Internalizing problems among primary school children in Hong Kong: Prevalence and treatment
- Internalizing problems among primary school children in Hong Kong: Prevalence and treatment
- Hong Kong
- 1997.7 onwards
- Primary Education
- Early identification of internalizing problems in young children is important as internalizing behaviour may intensify over time and lead to psychiatric disorders (e.g., Seligman & Ollendick, 1998), or even suicide (e.g., Lewinshon, Rohde, & Seeley, 1998). The internalizing problems of Hong Kong young children also reached an alarming point. A recent survey released by the Hong Kong Association for Careers Masters and Guidance Masters (HKACMGM) in late 2005 indicated that around 75 percent of primary school children considered themselves unhappy in their daily life. The present research looked into the internalizing problems among Hong Kong primary school children. It consisted of two studies. Study One was on the prevalence of childhood internalizing problems, and its association with mother-child relationship. Study Two was a treatment outcome research on the effectiveness of different intervention programs for these children. Three interventions were compared with the waitlist control group in order to identify the effectiveness of interventions on reducing internalizing symptoms, enhancing mother-child relationship, and increasing self-esteem. These interventions were: FRIENDS (cognitive-behavioural approach), THERAPLAY (relationship-based approach), and COPE (an integrative approach).
1598 students (from Primary 2 to Primary 4) participated in Study One on prevalence. Data on internalizing problems were collected using the Child Behaviour Checklist (CBCL). The overall prevalence rate in the current sample was 11.4 percent. Association between children's internalizing problem and mother-child relationship was assessed using the Parent-Child Relationship Questionnaire (PCRQ). Warmth in PCRQ had the highest negative correlation with Anxious/Depressed in CBCL.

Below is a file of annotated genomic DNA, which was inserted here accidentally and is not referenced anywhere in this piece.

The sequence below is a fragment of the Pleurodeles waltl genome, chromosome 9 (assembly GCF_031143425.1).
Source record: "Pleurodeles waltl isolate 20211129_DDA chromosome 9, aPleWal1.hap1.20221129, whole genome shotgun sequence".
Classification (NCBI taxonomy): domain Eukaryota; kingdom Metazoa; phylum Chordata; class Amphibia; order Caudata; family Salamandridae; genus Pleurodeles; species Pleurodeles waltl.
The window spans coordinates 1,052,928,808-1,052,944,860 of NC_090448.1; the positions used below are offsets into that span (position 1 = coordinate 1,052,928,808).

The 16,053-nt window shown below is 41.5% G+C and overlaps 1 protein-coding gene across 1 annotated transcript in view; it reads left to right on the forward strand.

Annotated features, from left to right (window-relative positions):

Study Two included 92 children whose CBCL score reached at least the cutoff point (i.e., they were considered as "high risk" for having internalizing disorders) and met the selection criteria for the treatment groups. These children and their mothers were randomly allocated either to one of the three treatment conditions (n=23, 22, 23 respectively) and completed an 8-session intervention program, or to a wait-list control condition (control group, n=24). Children completed the Reynold's Child Depression Scale (RCDS), Screening for Children Anxiety-Related Disorders (SCARED) Culture-free Self-Esteem Inventory (CFSEI) at pre- and post-intervention while mothers completed the Child Behaviour Checklist (CBCL) and the Parent-Child Relationship Questionnaire (PCRQ) at post-intervention. 1-month follow-up assessment on the above measures was conducted. Peer nomination was done at pre- and post-intervention as well as at 1-month follow-up time points to explore more on the impact of these interventions on children's social world. Results showed that intervention of any kind could help to reduce children's internalizing problems. Such reduction could, in general, be maintained to the follow-up period despite fluctuations in between. Three major findings on the intervention programs were highlighted. First, COPE, using an integrative approach, had the biggest drop in internalizing problems as measured by CBCL. Second, FRIENDS and COPE were particularly effective in enhancing warmth, disciplinary warmth (as seen by mothers) and personal relations (as reported by children). Third, THERAPLAY was reported to be effective in reducing children's social anxiety and in enhancing children's social self-esteem.
In general, this research was among the first few in Hong Kong on assessing the prevalence rate of internalizing problem and its association with mother-child relationship. The results on the impact of different interventions on children provided further insight to local practitioners in evaluating the characteristics of their intervention programs on these children. Limitations of this research were also discussed.
- Chinese University of Hong Kong
- Hong Kong
- Source: Dissertation Abstracts International, Volume: 69-01, Section: A, page: 0115
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